) does, however, present the most persuasive evidence that the relationship between gastric atrophy and ESCC could be the result of confounding. In addition to their analyses of ESCC, they reported an association between gastric atrophy and small cell lung carcinoma, a relationship which may be difficult to reconcile biologically. In our analyses, adjustment for the major risk factors of ESCC did not change the results, although we cannot rule out the possibility of residual confounding, a problem inherent to all observational epidemiologic studies. Further studies are needed to clarify the issue of causality in the relationship between gastric atrophy and ESCC risk.
We found no association between H. pylori
and ESCC, in agreement with the results of a recent meta-analysis (9
). This lack of association is not necessarily contradictory to our pepsinogen results; there are at least three possible explanations. First, by the age of entry into this study, H. pylori
colonization may have burned itself out, by inducing gastric atrophy and thus destroying the environment in which it thrives, which could result in serologic amnesia (40
). However, we found no difference in the estimates for the association of H. pylori
and ESCC risk when we stratified the analysis by time between blood draw and cancer diagnosis (Supplementary Table 2
); even in those with serum drawn with the shortest time period between blood draw and cancer diagnosis, 20 out of 26 individuals were still H. pylori
seropositive. A second alternative is that ESCC risk could be dependent upon the functional consequences or interactions of H. pylori
, rather than its presence per se
; for example, whether it is able to induce hypochlorhydria (41
) or whether an additional exposure, such as alcohol (42
), increases the likelihood of atrophy, although an analysis stratified by alcohol consumption (Supplementary Table 3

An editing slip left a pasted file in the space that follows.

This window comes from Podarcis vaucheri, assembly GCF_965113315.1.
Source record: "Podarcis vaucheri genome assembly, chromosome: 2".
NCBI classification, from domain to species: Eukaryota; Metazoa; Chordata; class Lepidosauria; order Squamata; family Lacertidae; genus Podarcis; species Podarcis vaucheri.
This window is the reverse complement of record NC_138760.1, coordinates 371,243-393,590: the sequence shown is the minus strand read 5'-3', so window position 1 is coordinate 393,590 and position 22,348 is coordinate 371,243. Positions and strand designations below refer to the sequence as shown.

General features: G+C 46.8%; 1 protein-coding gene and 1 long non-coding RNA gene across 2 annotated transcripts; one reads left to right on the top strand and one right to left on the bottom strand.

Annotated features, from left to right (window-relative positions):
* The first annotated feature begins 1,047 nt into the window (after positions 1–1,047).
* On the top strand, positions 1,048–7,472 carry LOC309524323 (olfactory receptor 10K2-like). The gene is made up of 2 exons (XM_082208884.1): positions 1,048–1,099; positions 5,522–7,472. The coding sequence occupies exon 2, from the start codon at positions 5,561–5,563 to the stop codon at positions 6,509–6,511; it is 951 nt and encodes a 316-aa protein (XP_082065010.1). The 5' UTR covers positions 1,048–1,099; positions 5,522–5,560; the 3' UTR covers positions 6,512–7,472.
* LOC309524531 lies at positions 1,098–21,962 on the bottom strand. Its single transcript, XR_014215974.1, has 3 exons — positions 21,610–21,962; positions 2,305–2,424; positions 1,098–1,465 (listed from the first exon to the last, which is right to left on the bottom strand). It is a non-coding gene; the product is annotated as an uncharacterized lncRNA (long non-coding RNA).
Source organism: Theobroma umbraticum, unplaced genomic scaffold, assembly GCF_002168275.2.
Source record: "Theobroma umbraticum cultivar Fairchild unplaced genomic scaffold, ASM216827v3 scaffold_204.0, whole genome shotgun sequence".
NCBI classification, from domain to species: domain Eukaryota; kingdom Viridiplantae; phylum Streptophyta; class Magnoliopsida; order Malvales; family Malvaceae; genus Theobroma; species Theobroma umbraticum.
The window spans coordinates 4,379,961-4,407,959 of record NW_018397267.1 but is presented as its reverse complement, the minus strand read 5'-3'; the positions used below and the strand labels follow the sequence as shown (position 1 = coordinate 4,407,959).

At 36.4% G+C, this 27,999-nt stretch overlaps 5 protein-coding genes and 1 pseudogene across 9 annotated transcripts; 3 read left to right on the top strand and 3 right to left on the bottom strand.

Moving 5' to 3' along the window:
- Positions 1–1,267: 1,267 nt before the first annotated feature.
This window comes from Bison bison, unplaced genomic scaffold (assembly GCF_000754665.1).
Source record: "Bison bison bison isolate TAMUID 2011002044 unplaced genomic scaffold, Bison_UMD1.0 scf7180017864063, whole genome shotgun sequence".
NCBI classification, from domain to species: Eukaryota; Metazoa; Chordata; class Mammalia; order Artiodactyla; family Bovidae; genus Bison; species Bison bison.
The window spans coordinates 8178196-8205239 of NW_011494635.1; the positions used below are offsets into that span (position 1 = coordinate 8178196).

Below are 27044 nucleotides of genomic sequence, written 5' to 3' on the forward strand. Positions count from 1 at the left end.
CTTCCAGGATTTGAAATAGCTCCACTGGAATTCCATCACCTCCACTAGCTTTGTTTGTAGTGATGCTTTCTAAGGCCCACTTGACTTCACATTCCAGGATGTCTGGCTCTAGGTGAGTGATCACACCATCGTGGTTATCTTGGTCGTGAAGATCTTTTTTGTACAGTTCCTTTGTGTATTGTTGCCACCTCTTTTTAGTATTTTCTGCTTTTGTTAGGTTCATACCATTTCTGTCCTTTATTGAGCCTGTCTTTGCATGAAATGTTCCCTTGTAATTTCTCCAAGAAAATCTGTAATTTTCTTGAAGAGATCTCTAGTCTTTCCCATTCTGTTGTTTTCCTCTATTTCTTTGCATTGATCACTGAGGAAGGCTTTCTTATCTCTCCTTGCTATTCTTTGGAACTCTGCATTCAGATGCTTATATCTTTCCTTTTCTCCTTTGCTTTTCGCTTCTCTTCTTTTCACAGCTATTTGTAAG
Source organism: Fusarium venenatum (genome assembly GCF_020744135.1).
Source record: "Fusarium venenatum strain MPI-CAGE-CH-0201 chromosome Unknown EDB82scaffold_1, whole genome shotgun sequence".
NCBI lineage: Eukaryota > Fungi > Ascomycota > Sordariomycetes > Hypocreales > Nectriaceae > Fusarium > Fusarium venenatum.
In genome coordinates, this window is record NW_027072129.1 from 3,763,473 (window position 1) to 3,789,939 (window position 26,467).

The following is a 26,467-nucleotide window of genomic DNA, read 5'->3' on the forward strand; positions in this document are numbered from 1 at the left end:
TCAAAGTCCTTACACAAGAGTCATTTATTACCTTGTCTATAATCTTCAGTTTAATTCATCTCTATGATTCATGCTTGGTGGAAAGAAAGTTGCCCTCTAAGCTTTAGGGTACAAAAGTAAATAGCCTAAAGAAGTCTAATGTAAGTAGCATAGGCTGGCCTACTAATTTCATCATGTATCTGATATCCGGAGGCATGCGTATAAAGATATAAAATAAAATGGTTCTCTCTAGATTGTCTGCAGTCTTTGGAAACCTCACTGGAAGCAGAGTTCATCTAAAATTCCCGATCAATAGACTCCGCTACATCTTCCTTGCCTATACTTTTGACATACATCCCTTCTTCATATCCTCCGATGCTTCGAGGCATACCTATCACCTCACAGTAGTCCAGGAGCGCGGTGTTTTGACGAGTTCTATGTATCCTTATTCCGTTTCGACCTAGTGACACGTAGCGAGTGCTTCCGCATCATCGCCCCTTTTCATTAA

) and a product-term model of our data (p
=0.128) indicated no evidence for multiplicativity. A third alternative is that gastric atrophy/hypochlorhydria could have a different histogenesis in ESCC and may not be primarily dependent upon H. pylori
acquisition. A subset of patients with atrophic gastritis are H. pylori
), and Acinetobacter lwoffii
is known to cause gastric atrophy in mice (45
). However, in the present study, only a single case and no controls were H. pylori
-negative and had a PGI:PGII ratio of less than 4.
Regardless of H. pylori’s
contribution to ESCC carcinogenesis, the evidence indicates that gastric atrophy and hypochlorhydria (41
) are associated with an increased risk of ESCC, but the mechanistic link remains to be elucidated. Bacterial overgrowth and duodenal reflux are possible consequences of atrophy that may play a role. Quantitative and qualitative changes in the microbiota of the gut resulting from hypochlorhydria (46
) could cause increased N-nitrosation reactions, exerting carcinogenic effects on the esophageal mucosa (10
). Duodenal reflux is also known to be carcinogenic (48
), but requires both gastroesophageal and pyloric sphincters to be defective. Distally located ESCC has been associated with severe hypochlorhydria (41
) and gastrectomy (49
), the latter of which vastly increases the propensity for duodenal reflux (51
). Countering this are our exploratory analyses which provided similar estimates of association between gastric atrophy and ESCC across esophageal sites (upper, middle, and lower thirds; Supplementary Table 1
). However, there is also evidence, from animal models (52
) and human epidemiologic studies (56
) that other squamous cell carcinomas of the upper gastrointestinal tract may also be associated with duodenal reflux.
Strengths of our study include the prospective design with long-term follow-up; use of pre-diagnostic serum for analysis of PGI, PGII, and H. pylori antibodies; use of continuous, dichotomous, and ordinal models to interrogate associations; and the availability of covariate information for adjustment of potential confounders. Limitations include modest sample size, a population which includes only male smokers, the possibility of residual confounding, and imperfect correlation between pepsinogen metrics and the true severity of gastric atrophy. Residual confounding could be manifested in the microbiome, which is known to adjust to changes in gastric pH and may also be associated with ESCC risk.
In summary, we have shown that biomarkers of gastric atrophy (PGI and PGI:PGII ratio) are associated with risk of ESCC in the ATBC Cancer Prevention Study. We also find no evidence to suggest that H. pylori, per se, is causal in this relationship. Studies investigating the mechanism relating gastric atrophy and resultant hypochlorhydria to ESCC risk are warranted.